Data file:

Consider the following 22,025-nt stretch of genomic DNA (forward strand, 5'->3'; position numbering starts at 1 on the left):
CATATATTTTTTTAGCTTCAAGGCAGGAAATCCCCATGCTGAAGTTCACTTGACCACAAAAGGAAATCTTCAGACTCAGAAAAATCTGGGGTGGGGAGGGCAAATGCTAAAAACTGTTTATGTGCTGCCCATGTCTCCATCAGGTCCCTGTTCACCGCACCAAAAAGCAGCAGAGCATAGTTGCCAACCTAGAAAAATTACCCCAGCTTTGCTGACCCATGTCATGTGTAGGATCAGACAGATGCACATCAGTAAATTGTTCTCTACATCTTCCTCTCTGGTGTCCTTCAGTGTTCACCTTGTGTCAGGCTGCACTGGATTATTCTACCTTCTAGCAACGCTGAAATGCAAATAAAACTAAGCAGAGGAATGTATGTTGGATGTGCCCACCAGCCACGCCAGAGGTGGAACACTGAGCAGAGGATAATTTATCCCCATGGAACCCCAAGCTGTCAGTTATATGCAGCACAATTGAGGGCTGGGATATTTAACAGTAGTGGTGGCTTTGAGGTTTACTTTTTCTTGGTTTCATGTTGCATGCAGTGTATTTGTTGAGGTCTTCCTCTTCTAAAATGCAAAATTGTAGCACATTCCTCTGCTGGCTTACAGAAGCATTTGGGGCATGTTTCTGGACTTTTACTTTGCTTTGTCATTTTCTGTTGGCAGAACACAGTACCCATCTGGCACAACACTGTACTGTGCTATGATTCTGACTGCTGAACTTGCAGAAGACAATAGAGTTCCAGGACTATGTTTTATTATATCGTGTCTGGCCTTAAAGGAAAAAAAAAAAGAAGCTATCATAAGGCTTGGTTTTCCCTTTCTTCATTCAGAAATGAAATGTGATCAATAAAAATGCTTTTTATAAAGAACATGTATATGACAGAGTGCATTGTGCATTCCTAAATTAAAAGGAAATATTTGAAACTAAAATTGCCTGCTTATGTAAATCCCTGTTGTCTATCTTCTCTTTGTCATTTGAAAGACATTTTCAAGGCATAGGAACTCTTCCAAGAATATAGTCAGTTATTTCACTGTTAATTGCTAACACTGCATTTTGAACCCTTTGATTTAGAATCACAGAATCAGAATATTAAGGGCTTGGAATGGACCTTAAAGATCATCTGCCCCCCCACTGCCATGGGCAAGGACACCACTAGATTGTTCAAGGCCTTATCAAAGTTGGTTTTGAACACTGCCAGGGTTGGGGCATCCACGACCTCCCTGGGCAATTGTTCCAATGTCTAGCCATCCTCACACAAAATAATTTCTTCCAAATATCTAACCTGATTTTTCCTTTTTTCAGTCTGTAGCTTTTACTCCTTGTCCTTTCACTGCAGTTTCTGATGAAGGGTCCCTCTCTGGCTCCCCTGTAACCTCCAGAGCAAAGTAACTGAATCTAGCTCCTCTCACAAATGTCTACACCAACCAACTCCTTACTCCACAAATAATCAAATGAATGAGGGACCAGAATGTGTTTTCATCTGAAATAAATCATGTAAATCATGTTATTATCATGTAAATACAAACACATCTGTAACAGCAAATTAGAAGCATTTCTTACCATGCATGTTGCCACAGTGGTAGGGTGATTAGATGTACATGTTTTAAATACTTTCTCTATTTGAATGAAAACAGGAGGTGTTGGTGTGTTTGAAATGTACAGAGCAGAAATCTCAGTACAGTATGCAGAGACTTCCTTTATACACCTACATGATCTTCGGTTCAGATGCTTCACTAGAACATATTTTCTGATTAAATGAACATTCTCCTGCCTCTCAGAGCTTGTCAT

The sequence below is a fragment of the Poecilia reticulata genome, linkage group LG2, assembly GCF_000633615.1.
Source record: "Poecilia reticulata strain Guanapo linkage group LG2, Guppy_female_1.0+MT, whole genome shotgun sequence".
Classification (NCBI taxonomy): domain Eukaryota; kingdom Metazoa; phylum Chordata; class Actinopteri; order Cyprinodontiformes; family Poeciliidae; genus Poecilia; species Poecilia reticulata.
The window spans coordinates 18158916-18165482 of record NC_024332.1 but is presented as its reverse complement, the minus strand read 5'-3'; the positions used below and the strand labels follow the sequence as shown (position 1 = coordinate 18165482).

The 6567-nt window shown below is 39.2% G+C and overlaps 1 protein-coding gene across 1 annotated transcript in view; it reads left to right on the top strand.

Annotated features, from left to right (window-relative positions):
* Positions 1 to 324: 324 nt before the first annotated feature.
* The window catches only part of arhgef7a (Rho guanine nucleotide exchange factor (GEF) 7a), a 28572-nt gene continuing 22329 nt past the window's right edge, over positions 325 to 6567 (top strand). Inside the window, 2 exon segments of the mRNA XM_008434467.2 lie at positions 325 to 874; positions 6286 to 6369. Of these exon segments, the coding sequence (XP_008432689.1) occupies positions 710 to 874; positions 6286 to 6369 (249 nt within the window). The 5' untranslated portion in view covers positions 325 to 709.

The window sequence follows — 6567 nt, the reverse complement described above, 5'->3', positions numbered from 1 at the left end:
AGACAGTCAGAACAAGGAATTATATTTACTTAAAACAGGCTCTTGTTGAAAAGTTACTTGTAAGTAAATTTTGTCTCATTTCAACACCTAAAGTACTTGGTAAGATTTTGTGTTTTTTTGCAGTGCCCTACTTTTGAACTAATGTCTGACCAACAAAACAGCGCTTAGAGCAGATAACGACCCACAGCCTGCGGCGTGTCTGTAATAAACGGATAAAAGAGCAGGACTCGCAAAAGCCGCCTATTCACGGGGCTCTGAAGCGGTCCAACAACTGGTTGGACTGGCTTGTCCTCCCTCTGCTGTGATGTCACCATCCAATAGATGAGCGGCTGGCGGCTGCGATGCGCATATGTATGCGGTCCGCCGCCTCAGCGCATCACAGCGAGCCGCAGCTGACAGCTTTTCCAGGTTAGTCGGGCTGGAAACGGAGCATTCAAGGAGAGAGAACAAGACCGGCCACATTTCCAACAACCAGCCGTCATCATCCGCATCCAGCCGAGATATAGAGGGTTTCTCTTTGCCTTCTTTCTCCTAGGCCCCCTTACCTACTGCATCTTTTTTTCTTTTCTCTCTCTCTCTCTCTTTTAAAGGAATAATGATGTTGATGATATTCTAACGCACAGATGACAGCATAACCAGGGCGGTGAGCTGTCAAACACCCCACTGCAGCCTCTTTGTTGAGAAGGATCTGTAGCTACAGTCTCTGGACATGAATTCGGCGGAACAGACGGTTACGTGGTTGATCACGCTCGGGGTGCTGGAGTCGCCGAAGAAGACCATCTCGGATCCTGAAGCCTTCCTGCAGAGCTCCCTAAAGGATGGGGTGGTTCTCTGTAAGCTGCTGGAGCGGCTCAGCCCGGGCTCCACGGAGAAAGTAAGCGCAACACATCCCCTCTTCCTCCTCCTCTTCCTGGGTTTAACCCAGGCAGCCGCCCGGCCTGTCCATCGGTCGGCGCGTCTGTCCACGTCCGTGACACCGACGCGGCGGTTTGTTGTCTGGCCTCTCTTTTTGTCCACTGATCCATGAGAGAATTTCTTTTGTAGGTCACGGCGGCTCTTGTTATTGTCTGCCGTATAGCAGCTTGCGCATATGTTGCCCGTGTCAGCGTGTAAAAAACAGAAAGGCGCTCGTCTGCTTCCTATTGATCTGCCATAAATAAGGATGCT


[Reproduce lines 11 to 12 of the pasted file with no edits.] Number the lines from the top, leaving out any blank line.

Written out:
The window sequence follows — 6567 nt, the reverse complement described above, 5'->3', positions numbered from 1 at the left end:
AGACAGTCAGAACAAGGAATTATATTTACTTAAAACAGGCTCTTGTTGAAAAGTTACTTGTAAGTAAATTTTGTCTCATTTCAACACCTAAAGTACTTGGTAAGATTTTGTGTTTTTTTGCAGTGCCCTACTTTTGAACTAATGTCTGACCAACAAAACAGCGCTTAGAGCAGATAACGACCCACAGCCTGCGGCGTGTCTGTAATAAACGGATAAAAGAGCAGGACTCGCAAAAGCCGCCTATTCACGGGGCTCTGAAGCGGTCCAACAACTGGTTGGACTGGCTTGTCCTCCCTCTGCTGTGATGTCACCATCCAATAGATGAGCGGCTGGCGGCTGCGATGCGCATATGTATGCGGTCCGCCGCCTCAGCGCATCACAGCGAGCCGCAGCTGACAGCTTTTCCAGGTTAGTCGGGCTGGAAACGGAGCATTCAAGGAGAGAGAACAAGACCGGCCACATTTCCAACAACCAGCCGTCATCATCCGCATCCAGCCGAGATATAGAGGGTTTCTCTTTGCCTTCTTTCTCCTAGGCCCCCTTACCTACTGCATCTTTTTTTCTTTTCTCTCTCTCTCTCTCTTTTAAAGGAATAATGATGTTGATGATATTCTAACGCACAGATGACAGCATAACCAGGGCGGTGAGCTGTCAAACACCCCACTGCAGCCTCTTTGTTGAGAAGGATCTGTAGCTACAGTCTCTGGACATGAATTCGGCGGAACAGACGGTTACGTGGTTGATCACGCTCGGGGTGCTGGAGTCGCCGAAGAAGACCATCTCGGATCCTGAAGCCTTCCTGCAGAGCTCCCTAAAGGATGGGGTGGTTCTCTGTAAGCTGCTGGAGCGGCTCAGCCCGGGCTCCACGGAGAAAGTAAGCGCAACACATCCCCTCTTCCTCCTCCTCTTCCTGGGTTTAACCCAGGCAGCCGCCCGGCCTGTCCATCGGTCGGCGCGTCTGTCCACGTCCGTGACACCGACGCGGCGGTTTGTTGTCTGGCCTCTCTTTTTGTCCACTGATCCATGAGAGAATTTCTTTTGTAGGTCACGGCGGCTCTTGTTATTGTCTGCCGTATAGCAGCTTGCGCATATGTTGCCCGTGTCAGCGTGTAAAAAACAGAAAGGCGCTCGTCTGCTTCCTATTGATCTGCCATAAATAAGGATGCT